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Why more caution is needed in administering QT prolonging drugs to type 1 diabetic patients.

3rd March 2021

400,000 people are currently living with type 1 diabetes in the UK, one of the highest rates in the world. 

Sadly, cardiovascular disease is the leading cause of premature death in these patients and studies have shown that they are also at a higher risk of sudden cardiac death (SCD).
But why?

Why QT intervals matter

QT prolongation (when the heart takes longer than it should do to electrically recharge between beats) could be an important risk factor.

In diabetic patients, hyperglycaemia -which often happens in diabetic patients and for extended periods -has been reported to prolong these QT intervals 

Cardiac ion channel blockers

Cardiac ion channel blocking drugs, interfere with QT intervals by blocking both the rapidly (IKr) and slowly (IKs) activating delayed rectifier potassium channels in the heart, and cause adverse cardiac effects for some patients with type 1 diabetes. Leading to increased risk of cardiac arrythmia and potentially SCD.

Alarmingly, there are currently no safety warnings to caution prescribers administering QT prolonging drugs to type 1 diabetic patients. 

The study 

To assess the impact of hyperglycaemia converging with QT prolonging medication (in this study: moxifloxacin), the Richmond Research Institute study team, alongside researchers from St George’s University London, Cardiovascular and Cell Sciences Research Institute and Richmond Pharmacology, London; assessed 22 type 1 diabetic patients (10 males, 12 females) over three days. 

  • They first examined the effects of hyperglycaemia on QTcF* in type 1 diabetic patients.
  • Then investigated the combined impact of a QT prolonging medicine and the hyperglycaemic state on QTcF intervals, and the level of blood potassium.

Key findings

This phase I study revealed that:

  • A hyperglycaemic state prolonged the QTcF interval by a mean of 17 ms.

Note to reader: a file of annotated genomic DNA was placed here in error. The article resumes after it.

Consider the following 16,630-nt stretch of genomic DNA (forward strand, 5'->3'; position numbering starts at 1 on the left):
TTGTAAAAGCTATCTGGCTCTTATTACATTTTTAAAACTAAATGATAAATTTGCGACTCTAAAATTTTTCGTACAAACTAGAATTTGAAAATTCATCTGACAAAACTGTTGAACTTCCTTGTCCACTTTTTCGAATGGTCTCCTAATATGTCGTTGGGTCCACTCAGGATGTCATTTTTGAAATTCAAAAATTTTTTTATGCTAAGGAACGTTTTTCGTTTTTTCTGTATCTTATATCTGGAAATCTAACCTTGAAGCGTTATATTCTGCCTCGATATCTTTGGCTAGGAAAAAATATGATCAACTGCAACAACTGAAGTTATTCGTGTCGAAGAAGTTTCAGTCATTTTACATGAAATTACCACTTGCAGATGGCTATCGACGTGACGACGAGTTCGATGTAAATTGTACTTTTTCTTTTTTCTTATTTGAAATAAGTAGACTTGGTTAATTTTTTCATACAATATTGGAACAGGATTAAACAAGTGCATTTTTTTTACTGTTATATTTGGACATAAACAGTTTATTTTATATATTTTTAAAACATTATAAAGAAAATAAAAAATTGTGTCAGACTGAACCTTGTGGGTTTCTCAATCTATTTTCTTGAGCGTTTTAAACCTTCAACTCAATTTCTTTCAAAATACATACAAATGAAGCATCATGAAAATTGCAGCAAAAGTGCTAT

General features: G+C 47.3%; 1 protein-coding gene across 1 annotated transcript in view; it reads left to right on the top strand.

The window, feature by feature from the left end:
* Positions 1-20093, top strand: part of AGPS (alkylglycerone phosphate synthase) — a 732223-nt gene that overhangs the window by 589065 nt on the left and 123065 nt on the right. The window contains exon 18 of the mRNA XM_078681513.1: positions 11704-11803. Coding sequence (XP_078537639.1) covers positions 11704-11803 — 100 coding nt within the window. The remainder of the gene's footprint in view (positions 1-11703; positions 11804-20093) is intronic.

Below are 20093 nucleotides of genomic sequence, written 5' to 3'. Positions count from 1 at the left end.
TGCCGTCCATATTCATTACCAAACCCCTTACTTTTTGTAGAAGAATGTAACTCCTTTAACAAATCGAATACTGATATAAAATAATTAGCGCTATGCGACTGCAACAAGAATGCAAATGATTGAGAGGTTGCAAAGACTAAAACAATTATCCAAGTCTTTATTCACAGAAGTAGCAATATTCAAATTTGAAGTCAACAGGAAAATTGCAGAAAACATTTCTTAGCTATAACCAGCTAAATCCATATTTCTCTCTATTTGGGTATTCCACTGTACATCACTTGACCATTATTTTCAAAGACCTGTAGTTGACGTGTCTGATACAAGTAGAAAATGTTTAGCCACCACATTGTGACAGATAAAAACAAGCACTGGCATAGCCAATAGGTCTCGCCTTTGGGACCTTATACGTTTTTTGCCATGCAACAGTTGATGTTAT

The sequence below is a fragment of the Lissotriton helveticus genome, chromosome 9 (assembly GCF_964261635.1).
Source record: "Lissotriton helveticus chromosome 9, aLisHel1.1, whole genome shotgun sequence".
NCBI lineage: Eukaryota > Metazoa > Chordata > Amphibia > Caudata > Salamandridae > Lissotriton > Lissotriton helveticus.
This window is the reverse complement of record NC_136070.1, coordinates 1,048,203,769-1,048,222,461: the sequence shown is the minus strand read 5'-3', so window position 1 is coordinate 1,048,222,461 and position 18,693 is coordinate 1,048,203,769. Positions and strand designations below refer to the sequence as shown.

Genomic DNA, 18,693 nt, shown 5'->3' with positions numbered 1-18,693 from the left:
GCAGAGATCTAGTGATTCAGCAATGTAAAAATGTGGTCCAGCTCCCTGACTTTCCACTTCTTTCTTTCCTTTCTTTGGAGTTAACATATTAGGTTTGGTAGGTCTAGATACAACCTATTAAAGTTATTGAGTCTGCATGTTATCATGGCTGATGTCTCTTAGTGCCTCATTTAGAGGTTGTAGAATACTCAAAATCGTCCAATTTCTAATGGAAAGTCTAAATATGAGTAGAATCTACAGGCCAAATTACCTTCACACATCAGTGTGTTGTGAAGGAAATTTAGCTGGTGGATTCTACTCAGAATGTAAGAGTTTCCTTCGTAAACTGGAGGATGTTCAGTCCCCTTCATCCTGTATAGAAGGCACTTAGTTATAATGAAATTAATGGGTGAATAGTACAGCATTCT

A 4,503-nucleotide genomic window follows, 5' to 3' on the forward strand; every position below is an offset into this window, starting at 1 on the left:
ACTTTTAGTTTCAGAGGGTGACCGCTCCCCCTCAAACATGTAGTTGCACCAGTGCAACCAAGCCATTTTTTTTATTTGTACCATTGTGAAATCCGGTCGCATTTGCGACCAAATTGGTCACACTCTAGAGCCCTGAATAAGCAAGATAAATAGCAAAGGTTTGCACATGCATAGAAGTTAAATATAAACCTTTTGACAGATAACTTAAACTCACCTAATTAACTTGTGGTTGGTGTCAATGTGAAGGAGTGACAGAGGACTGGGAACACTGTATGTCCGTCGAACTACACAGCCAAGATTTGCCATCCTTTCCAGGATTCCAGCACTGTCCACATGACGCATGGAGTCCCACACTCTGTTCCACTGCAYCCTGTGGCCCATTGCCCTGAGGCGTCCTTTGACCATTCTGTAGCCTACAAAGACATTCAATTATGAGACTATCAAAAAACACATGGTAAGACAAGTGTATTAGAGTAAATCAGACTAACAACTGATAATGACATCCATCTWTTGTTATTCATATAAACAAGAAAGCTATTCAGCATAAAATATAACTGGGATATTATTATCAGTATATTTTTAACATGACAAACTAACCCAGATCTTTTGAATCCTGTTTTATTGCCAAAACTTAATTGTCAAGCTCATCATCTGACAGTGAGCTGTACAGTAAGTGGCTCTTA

• Co-administration of moxifloxacin prolonged the QTcF interval by a further 10 ms - raising the mean QTc prolongations up to 27 ms
    (with QTc prolongations of up to 40 ms observed in individual patients).
  • They found a positive association between blood potassium concentration and QTcF interval prolongation.
  • An increase in blood potassium levels also correlated with QTcF prolongation. 

View the full results here.

The gender divide 

There were interesting findings when comparing results in our male and female participants.

  • Hyperglycaemia caused a 10 ms greater QT prolonging effect in female patients (21 ms) than males (11 ms), in the time course analysis.
  • Potassium, glucose and QTcF prolongation correlation also differed in men and women: during hyperglycaemia no correlation between potassium and QTcF could be seen in men.

Next steps 

Given the increase of QT interval prolongation with the administering of Moxifloxacin, especially the extended prolongation evidenced in female patients, current guidance urgently needs to be revised. This will ensure the safe administering of QT prolonging drugs for type 1 diabetic patients and further reduce their cardiac risk. We are now interested in exploring these effects in type 2 diabetic patients.

You can explore more detailed information about this study here

[1] https://jdrf.org.uk/information-support/about-type-1-diabetes/facts-and-figures/
[2] https://www.diabetes.org.uk/about_us/news/premature-deaths-diabetes
*QTcF = QT interval corrected for heart rate using Fridericia’s correction formula

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